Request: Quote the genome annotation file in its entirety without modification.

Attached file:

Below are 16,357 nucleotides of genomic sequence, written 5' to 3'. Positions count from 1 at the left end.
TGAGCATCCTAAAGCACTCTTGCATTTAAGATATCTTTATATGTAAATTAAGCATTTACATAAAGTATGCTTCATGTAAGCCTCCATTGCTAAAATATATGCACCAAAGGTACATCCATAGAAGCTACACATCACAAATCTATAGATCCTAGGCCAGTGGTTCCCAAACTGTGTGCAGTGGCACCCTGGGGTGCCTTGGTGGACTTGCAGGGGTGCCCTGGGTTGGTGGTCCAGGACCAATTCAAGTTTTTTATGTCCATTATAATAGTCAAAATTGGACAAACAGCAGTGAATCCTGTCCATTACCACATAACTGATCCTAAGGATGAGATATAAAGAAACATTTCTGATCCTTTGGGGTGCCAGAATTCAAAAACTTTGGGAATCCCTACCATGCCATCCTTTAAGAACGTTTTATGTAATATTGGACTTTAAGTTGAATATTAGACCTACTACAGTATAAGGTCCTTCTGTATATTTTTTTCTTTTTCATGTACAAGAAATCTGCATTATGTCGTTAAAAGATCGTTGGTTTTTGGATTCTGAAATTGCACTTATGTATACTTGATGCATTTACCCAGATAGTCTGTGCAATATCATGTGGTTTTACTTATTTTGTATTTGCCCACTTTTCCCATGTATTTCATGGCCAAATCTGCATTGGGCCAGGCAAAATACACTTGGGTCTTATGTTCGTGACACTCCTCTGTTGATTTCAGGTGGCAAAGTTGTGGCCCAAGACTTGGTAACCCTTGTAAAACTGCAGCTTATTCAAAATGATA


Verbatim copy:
Below are 16,357 nucleotides of genomic sequence, written 5' to 3'. Positions count from 1 at the left end.
TGAGCATCCTAAAGCACTCTTGCATTTAAGATATCTTTATATGTAAATTAAGCATTTACATAAAGTATGCTTCATGTAAGCCTCCATTGCTAAAATATATGCACCAAAGGTACATCCATAGAAGCTACACATCACAAATCTATAGATCCTAGGCCAGTGGTTCCCAAACTGTGTGCAGTGGCACCCTGGGGTGCCTTGGTGGACTTGCAGGGGTGCCCTGGGTTGGTGGTCCAGGACCAATTCAAGTTTTTTATGTCCATTATAATAGTCAAAATTGGACAAACAGCAGTGAATCCTGTCCATTACCACATAACTGATCCTAAGGATGAGATATAAAGAAACATTTCTGATCCTTTGGGGTGCCAGAATTCAAAAACTTTGGGAATCCCTACCATGCCATCCTTTAAGAACGTTTTATGTAATATTGGACTTTAAGTTGAATATTAGACCTACTACAGTATAAGGTCCTTCTGTATATTTTTTTCTTTTTCATGTACAAGAAATCTGCATTATGTCGTTAAAAGATCGTTGGTTTTTGGATTCTGAAATTGCACTTATGTATACTTGATGCATTTACCCAGATAGTCTGTGCAATATCATGTGGTTTTACTTATTTTGTATTTGCCCACTTTTCCCATGTATTTCATGGCCAAATCTGCATTGGGCCAGGCAAAATACACTTGGGTCTTATGTTCGTGACACTCCTCTGTTGATTTCAGGTGGCAAAGTTGTGGCCCAAGACTTGGTAACCCTTGTAAAACTGCAGCTTATTCAAAATGATA